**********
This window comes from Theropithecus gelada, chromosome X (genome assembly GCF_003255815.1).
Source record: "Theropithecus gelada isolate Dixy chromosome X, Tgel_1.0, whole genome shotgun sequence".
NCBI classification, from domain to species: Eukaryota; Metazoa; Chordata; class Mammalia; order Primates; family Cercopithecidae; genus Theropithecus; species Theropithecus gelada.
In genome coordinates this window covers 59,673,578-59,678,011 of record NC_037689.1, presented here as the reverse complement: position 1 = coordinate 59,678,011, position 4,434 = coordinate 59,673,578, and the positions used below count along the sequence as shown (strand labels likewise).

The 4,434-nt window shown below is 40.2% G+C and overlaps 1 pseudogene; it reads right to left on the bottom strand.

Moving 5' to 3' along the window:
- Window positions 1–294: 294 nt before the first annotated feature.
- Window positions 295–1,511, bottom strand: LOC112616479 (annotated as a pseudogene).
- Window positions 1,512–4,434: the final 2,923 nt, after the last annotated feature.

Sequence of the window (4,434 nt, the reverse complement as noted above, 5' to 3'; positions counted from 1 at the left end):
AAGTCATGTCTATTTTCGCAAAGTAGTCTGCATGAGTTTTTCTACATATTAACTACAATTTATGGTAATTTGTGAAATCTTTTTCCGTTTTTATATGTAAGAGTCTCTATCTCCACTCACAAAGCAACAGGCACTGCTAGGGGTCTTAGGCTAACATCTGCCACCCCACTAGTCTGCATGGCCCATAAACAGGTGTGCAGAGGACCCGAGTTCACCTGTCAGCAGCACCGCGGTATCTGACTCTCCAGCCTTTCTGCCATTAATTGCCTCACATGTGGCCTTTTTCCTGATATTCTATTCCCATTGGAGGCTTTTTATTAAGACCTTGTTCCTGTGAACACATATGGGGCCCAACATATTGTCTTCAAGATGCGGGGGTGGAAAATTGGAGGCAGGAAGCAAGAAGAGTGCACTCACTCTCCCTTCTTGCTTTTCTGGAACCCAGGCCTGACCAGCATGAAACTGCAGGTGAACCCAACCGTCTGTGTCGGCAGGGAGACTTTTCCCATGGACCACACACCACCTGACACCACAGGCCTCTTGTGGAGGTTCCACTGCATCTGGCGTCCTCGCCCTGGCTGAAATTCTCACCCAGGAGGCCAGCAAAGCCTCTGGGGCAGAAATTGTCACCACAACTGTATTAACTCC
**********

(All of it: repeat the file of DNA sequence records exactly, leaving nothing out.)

This window comes from Theropithecus gelada, chromosome X (genome assembly GCF_003255815.1).
Source record: "Theropithecus gelada isolate Dixy chromosome X, Tgel_1.0, whole genome shotgun sequence".
NCBI classification, from domain to species: Eukaryota; Metazoa; Chordata; class Mammalia; order Primates; family Cercopithecidae; genus Theropithecus; species Theropithecus gelada.
In genome coordinates this window covers 59,673,578-59,678,011 of record NC_037689.1, presented here as the reverse complement: position 1 = coordinate 59,678,011, position 4,434 = coordinate 59,673,578, and the positions used below count along the sequence as shown (strand labels likewise).

The 4,434-nt window shown below is 40.2% G+C and overlaps 1 pseudogene; it reads right to left on the bottom strand.

Moving 5' to 3' along the window:
- Window positions 1–294: 294 nt before the first annotated feature.
- Window positions 295–1,511, bottom strand: LOC112616479 (annotated as a pseudogene).
- Window positions 1,512–4,434: the final 2,923 nt, after the last annotated feature.

Sequence of the window (4,434 nt, the reverse complement as noted above, 5' to 3'; positions counted from 1 at the left end):
AAGTCATGTCTATTTTCGCAAAGTAGTCTGCATGAGTTTTTCTACATATTAACTACAATTTATGGTAATTTGTGAAATCTTTTTCCGTTTTTATATGTAAGAGTCTCTATCTCCACTCACAAAGCAACAGGCACTGCTAGGGGTCTTAGGCTAACATCTGCCACCCCACTAGTCTGCATGGCCCATAAACAGGTGTGCAGAGGACCCGAGTTCACCTGTCAGCAGCACCGCGGTATCTGACTCTCCAGCCTTTCTGCCATTAATTGCCTCACATGTGGCCTTTTTCCTGATATTCTATTCCCATTGGAGGCTTTTTATTAAGACCTTGTTCCTGTGAACACATATGGGGCCCAACATATTGTCTTCAAGATGCGGGGGTGGAAAATTGGAGGCAGGAAGCAAGAAGAGTGCACTCACTCTCCCTTCTTGCTTTTCTGGAACCCAGGCCTGACCAGCATGAAACTGCAGGTGAACCCAACCGTCTGTGTCGGCAGGGAGACTTTTCCCATGGACCACACACCACCTGACACCACAGGCCTCTTGTGGAGGTTCCACTGCATCTGGCGTCCTCGCCCTGGCTGAAATTCTCACCCAGGAGGCCAGCAAAGCCTCTGGGGCAGAAATTGTCACCACAACTGTATTAACTCC